Commitment to Equity, Diversity & Inclusion

Equity, diversity,  inclusion, and racial justice are inextricably linked to WES and the Mariam Assefa Fund’s vision of a future when immigrants and refugees can thrive. The Fund is deeply committed to dismantling racism, discrimination, and biases to improve economic mobility and inclusion for all.

As a Philanthropic Funder, We Commit to:

Invest in leaders from immigrant and refugee communities and Black, Indigenous, and People of Color (BIPOC) communities

Prioritize funding strategies that address the structural barriers people experience because of their race, ethnicity, gender, culture, religion, citizenship, and other identities

Shift power to our partners and communities and provide flexible funding and support

Build a team whose diverse lived and learned experiences foster an inclusive culture

Work with external consultants and vendors whose staff and leadership reflect BIPOC, immigrant, and refugee communities

Our 2021 Priorities

It is critical to center equity in whom we fund, how we fund, and who we are, and in the specific actions we are taking in 2021.

These actions are our start, not our end. As a young philanthropic funder launched in 2019, we are still creating our processes and practices and seeking to continually improve.

We firmly believe that there is always room for us to do better. We will work to hold ourselves accountable to sharing our progress in equity, diversity, and inclusion with our partners, and we encourage you to reach out with feedback.

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  • Why

    The most vibrant economy is one in which everyone can contribute. Supporting the success of immigrants, refugees, and underrepresented talent creates more diverse, innovative, and productive workplaces and communities.

    To build more inclusive economies and communities, we must center equity, diversity, inclusion, and racial justice in our work, both internally and externally. This means that we must first acknowledge the historical roots of racism and discrimination that our systems and societies were built on. Today, in the very workforce, education, and immigration systems that our funding focuses on, structural racism and inequity persist, preventing many immigrants, refugees, and BIPOC communities from accessing opportunities.

    Immigrants and refugees often face bigotry and xenophobia, which can exacerbate the structural barriers they may experience because of their race, ethnicity, gender, culture, religion, citizenship, and other identities. Our work must have an intersectional lens, as multiple identities interconnect and can compound the effects of inequity and bias.

  • Who & What We Fund

    A core goal of the Fund is to support proximate leaders—leaders who come from the communities they serve and have direct experience or knowledge of the issues they seek to address—and organizations led and staffed by people with lived experience from the immigrant, refugee, and BIPOC communities they serve.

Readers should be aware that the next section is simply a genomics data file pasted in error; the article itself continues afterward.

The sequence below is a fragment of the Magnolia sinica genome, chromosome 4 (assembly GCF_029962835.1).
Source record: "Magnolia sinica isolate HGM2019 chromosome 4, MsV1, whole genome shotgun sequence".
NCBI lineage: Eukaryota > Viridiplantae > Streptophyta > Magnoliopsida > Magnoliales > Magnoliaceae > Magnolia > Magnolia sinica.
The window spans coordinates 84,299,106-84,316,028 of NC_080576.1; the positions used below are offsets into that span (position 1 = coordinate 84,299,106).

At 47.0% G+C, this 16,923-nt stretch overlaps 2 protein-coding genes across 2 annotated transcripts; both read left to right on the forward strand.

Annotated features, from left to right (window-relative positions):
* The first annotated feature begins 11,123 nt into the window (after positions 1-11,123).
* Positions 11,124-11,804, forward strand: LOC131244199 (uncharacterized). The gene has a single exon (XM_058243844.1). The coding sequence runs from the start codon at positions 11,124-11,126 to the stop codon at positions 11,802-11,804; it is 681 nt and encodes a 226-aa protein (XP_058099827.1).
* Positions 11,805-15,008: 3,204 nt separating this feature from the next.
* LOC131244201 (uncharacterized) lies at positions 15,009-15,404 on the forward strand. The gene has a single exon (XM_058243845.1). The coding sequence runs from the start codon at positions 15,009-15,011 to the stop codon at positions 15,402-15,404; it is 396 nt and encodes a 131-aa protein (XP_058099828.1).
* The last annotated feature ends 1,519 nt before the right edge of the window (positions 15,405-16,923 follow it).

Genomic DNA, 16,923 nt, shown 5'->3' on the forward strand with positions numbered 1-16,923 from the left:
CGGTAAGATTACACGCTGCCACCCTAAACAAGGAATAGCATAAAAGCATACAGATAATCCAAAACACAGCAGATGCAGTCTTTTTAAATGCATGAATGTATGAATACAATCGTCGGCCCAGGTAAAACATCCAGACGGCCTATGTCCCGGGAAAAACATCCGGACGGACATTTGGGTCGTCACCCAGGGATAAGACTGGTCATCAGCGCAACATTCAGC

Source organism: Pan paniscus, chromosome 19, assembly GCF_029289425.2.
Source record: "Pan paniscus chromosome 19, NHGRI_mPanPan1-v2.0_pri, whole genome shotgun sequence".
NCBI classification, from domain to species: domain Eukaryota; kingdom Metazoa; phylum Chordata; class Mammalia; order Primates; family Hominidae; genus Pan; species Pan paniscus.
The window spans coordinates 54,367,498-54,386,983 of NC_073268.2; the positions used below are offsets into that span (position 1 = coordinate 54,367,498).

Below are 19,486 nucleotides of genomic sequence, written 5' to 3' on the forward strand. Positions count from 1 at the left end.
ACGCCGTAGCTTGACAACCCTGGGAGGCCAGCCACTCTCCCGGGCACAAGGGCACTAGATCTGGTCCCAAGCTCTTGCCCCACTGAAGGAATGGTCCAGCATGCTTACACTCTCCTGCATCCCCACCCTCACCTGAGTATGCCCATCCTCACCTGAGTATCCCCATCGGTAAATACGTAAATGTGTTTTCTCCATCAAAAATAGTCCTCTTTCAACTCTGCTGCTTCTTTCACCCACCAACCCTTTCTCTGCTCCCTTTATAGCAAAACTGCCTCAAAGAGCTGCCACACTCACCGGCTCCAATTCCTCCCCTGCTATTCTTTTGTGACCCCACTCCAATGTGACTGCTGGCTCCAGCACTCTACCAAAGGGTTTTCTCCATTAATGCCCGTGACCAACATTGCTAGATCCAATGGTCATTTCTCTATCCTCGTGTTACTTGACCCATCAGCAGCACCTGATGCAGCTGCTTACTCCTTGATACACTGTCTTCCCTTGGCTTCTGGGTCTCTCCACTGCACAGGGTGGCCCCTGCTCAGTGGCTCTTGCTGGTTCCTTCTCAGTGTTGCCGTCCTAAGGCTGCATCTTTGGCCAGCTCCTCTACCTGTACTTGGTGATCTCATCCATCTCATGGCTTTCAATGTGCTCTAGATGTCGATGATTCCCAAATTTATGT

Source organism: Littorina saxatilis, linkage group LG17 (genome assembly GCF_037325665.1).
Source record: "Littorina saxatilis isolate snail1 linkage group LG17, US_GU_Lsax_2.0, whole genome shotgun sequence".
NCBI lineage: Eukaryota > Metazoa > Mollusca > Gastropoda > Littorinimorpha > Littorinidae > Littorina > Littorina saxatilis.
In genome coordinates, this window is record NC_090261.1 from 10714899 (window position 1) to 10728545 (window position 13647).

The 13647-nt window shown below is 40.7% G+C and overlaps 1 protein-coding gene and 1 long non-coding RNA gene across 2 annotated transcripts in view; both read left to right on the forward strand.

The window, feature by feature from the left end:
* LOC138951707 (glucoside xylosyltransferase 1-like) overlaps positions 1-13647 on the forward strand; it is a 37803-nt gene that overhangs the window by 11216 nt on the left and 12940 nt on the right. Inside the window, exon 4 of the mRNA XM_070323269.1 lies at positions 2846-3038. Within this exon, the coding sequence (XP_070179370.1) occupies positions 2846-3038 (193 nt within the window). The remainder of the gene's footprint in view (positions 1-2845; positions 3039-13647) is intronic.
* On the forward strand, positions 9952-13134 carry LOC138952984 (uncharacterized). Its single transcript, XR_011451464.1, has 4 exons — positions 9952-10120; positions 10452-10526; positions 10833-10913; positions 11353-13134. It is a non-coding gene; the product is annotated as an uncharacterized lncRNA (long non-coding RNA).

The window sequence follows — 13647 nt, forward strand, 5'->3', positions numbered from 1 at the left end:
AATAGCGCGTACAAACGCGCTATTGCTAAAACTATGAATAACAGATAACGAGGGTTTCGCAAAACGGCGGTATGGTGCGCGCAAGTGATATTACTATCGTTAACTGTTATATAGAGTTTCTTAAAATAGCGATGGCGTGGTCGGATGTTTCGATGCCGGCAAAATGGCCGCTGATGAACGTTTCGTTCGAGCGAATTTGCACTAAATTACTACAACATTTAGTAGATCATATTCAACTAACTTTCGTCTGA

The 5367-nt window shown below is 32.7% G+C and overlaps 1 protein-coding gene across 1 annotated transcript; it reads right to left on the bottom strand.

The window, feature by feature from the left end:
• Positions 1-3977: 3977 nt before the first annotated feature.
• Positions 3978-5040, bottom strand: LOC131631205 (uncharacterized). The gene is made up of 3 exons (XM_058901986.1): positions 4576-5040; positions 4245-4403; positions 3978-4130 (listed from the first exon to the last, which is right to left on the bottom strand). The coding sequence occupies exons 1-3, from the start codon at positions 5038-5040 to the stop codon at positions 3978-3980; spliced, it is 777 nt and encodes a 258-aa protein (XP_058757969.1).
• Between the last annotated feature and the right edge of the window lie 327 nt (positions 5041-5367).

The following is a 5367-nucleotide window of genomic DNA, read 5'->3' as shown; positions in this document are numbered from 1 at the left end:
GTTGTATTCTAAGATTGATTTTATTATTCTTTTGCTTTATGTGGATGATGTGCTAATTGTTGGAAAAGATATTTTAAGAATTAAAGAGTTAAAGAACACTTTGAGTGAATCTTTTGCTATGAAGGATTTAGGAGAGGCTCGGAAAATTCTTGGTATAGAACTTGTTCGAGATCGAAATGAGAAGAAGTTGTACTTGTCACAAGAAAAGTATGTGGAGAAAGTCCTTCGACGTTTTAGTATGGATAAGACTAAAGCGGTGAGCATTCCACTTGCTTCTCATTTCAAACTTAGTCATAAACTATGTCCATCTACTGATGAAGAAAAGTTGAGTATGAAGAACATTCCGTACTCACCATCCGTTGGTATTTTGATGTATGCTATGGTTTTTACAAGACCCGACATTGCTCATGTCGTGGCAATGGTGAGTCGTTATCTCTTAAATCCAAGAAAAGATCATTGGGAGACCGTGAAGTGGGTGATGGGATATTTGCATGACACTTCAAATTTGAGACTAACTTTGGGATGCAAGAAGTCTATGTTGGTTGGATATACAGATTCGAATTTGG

In 2021, we will collect baseline demographic data related to race, ethnicity, gender, and immigrant identity from applicants and partners. This data will enable us to better understand whom we are funding—and whom we aren’t— identify inequities in how we support different communities, and set goals to increase funding for proximate leaders and organizations. We look forward to sharing this data and the goals that result in the coming months and years.

    For an overview on how we collect demographic information and insights on applicants’ approaches to equity, please see here.

  • How We Fund

    We seek to shift power to proximate leaders, organizations, and communities and ensure that they have the flexible resources and support they need to succeed. As we work to address the power imbalances inherent in philanthropy, in 2021, we are piloting participatory grantmaking initiatives to shift decision-making power directly to communities. Building on our experience with the Opportunity Challenge, we are also engaging leaders in the field to review applications for funding.

    In 2021, we are working to increase flexibility in our funding by providing general operating support and unrestricted project grants. The Fund is also expanding beyond funding dollars to provide technical assistance, convenings, and storytelling that centers on the voices of immigrants and refugees.

  • Who We Are

    Our team includes diverse voices and lived experience: 50 percent of our team identify as women of color, and more than 70 percent have lived experience as either a first- or second-generation immigrant in the United States or Canada. As the Fund grows, we will expand the lived and learned experience represented on our team. Internally, we seek to foster an inclusive culture and invest in our people’s learning, development, and advancement. In 2021, we will implement training to minimize and mitigate implicit bias in our practices.

    We also prioritize working with external consultants and vendors whose leadership and staff reflect BIPOC, immigrant, refugee, and other communities that have known underinvestment. In 2021, we will begin to collect demographic data of these partners and set targets around working with diverse vendors.


The WES Mariam Assefa Fund’s Equity, Diversity, and Inclusion Statement was developed with input from our grantee and investee partners, who represent organizations across the immigrant integration, education technology, and workforce development sectors, as well as internal WES staff and leadership. We are deeply grateful for their input, guidance, and support on this journey. This Statement is a living document that we will update semi-annually.